Deerfield, New York

Deerfield, New York
Deerfield, New York
—  Town  —
Deerfield, New York is located in New York
Deerfield, New York
Location within the state of New York
Coordinates: 43°10′28″N 75°9′42″W / 43.17444°N 75.16167°W / 43.17444; -75.16167Coordinates: 43°10′28″N 75°9′42″W / 43.17444°N 75.16167°W / 43.17444; -75.16167
Country United States
State New York
County Oneida
 – Type Town Council
 – Town Supervisor Scott Mahardy (D)
 – Town Council
 – Total 33.1 sq mi (85.6 km2)
 – Land 32.9 sq mi (85.3 km2)
 – Water 0.1 sq mi (0.3 km2)
Elevation 1,014 ft (309 m)
Population (2000)
 – Total 3,906
 – Density 118.6/sq mi (45.8/km2)
Time zone Eastern (EST) (UTC-5)
 – Summer (DST) EDT (UTC-4)
ZIP code 13502
Area code(s) 315
FIPS code 36-19928
GNIS feature ID 0978891

Deerfield is a town in Oneida County, New York, United States. The population was 3,906 at the 2000 census.

The Town of Deerfield is on the eastern border of the county and northeast of the City of Utica.



Deerfield was formed from the Town of Schuyler in 1798.

In 1920, the population of Deerfield was 706.


According to the United States Census Bureau, the town, which lies immediately north of the city of Utica, has a total area of 33.1 square miles (86 km2), of which, 32.9 square miles (85 km2) of it is land and 0.1 square miles (0.26 km2) of it (0.39%) is water.

The east town line is the border of Herkimer County, New York. The New York State Thruway and the Erie Canal pass south of the town. The Mohawk River used to form the southern border of the town but has since been annexed into Utica.


As of the census[1] of 2000, there were 3,906 people, 1,449 households, and 1,146 families residing in the town. The population density was 118.6 people per square mile (45.8/km²). There were 1,512 housing units at an average density of 45.9 per square mile (17.7/km²). The racial makeup of the town was 98.75% White, 0.59% African American, 0.05% Native American, 0.28% Asian, 0.03% from other races, and 0.31% from two or more races. Hispanic or Latino of any race were 0.72% of the population.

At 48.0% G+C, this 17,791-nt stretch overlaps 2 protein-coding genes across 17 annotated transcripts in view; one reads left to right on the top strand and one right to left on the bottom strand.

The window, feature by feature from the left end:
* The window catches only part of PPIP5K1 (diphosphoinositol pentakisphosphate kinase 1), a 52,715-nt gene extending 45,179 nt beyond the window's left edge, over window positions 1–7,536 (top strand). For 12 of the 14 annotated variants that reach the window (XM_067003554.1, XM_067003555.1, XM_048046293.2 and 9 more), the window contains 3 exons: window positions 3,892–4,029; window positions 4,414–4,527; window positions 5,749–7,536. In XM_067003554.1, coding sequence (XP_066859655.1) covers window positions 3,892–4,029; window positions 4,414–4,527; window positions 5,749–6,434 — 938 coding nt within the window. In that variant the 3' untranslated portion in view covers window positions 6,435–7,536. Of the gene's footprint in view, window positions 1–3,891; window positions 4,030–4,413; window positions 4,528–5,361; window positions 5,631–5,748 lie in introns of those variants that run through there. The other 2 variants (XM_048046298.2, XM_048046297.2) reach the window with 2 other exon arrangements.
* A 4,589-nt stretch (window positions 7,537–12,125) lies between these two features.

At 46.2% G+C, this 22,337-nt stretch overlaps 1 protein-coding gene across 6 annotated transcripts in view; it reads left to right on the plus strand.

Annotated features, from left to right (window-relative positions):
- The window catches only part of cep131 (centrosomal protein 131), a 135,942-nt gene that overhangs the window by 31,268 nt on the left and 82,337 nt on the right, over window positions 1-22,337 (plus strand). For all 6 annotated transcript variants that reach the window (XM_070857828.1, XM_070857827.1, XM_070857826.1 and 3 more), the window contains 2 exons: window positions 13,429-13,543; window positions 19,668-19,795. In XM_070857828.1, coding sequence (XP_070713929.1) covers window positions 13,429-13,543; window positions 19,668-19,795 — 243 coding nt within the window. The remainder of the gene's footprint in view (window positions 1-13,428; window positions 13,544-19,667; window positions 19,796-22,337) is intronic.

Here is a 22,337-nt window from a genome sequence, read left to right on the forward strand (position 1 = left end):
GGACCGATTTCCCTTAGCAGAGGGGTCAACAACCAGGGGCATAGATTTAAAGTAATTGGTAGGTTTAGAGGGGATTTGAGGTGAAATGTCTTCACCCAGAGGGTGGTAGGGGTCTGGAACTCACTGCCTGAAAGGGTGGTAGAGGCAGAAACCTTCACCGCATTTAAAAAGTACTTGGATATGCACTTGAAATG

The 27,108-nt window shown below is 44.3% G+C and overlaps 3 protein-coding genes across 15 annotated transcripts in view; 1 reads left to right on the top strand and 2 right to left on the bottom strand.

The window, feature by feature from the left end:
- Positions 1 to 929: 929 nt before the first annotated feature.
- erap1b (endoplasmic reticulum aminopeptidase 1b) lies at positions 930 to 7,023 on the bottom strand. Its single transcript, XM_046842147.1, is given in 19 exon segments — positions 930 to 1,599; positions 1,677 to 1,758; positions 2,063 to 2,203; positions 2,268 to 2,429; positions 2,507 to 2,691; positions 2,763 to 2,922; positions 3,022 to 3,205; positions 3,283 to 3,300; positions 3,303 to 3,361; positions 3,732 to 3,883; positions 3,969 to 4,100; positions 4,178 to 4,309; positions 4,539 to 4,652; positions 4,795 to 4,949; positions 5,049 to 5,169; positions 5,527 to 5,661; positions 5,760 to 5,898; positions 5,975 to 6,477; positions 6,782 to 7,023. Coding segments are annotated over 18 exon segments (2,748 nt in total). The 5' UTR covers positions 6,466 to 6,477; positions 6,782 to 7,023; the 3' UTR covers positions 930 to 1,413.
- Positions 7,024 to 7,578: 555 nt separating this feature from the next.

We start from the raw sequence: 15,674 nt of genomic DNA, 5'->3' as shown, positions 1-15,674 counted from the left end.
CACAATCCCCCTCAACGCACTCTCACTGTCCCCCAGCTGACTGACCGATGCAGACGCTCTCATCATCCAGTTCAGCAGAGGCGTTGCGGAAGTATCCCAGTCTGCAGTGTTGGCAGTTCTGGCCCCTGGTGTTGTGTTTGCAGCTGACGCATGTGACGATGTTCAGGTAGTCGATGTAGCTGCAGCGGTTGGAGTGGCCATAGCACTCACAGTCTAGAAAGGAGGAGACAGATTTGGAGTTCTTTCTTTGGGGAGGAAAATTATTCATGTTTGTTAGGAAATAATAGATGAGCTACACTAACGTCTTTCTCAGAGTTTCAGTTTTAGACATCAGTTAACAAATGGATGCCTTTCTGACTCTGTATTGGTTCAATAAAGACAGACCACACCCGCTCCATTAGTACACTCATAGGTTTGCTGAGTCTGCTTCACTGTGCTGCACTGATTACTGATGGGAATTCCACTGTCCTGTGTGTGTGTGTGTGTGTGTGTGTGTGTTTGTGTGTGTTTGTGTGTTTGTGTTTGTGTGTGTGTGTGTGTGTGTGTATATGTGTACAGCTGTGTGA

There were 1,449 households out of which 35.0% had children under the age of 18 living with them, 68.9% were married couples living together, 7.2% had a female householder with no husband present, and 20.9% were non-families. 17.8% of all households were made up of individuals and 9.0% had someone living alone who was 65 years of age or older. The average household size was 2.70 and the average family size was 3.06.

In the town the population was spread out with 25.5% under the age of 18, 5.5% from 18 to 24, 27.0% from 25 to 44, 26.1% from 45 to 64, and 15.9% who were 65 years of age or older. The median age was 40 years. For every 100 females there were 99.3 males. For every 100 females age 18 and over, there were 97.7 males.

The median income for a household in the town was $47,197, and the median income for a family was $53,631. Males had a median income of $37,540 versus $24,441 for females. The per capita income for the town was $20,676. About 2.0% of families and 3.8% of the population were below the poverty line, including 0.5% of those under age 18 and 8.1% of those age 65 or over.

Communities and locations in Deerfield

  • Deerfield – The hamlet of Deerfield is a northern suburb of the City of Utica. The community is located on Route 5 by the Mohawk River and Erie Canal.
  • Deerfield Heights – Another suburb of Utica, north of Deerfield.
  • Dewey Corners – A location south of Dewey Corners on Route 8.
  • North Gage – A hamlet in the northwest part of the town.
  • Walker Corners – A location east of North Gage, located on Route 8.

Notable residents

  • John Atkinson (1835–1897), born in Deerfield, noted Methodist clergyman and author[2]
  • Michael S. Zarnock, published author/columnist and two-time Guinness World Record Holder, born April 21, 1958 in Utica; moved to Deerfield in 1998.


  • A town of Deerfield, NY is mentioned in Daniel Boone: The First Stone as having been wiped out by "Wynot" Indians circa 1768.
  • The frontier area Deerfield is the first home of the fictitious Gilbert (Gil) Martin in Walter D. Edmunds novel, Drums along the Mohawk (1936), covering the period 1776-1784. Martin settles the most outlying farm, before it is burnt. He and his family return there after the war.


  1. ^ "American FactFinder". United States Census Bureau. Retrieved 2008-01-31. 
  2. ^ Who Was Who in America, Historical Volume, 1607-1896. Chicago: Marquis Who's Who. 1963. 

External links

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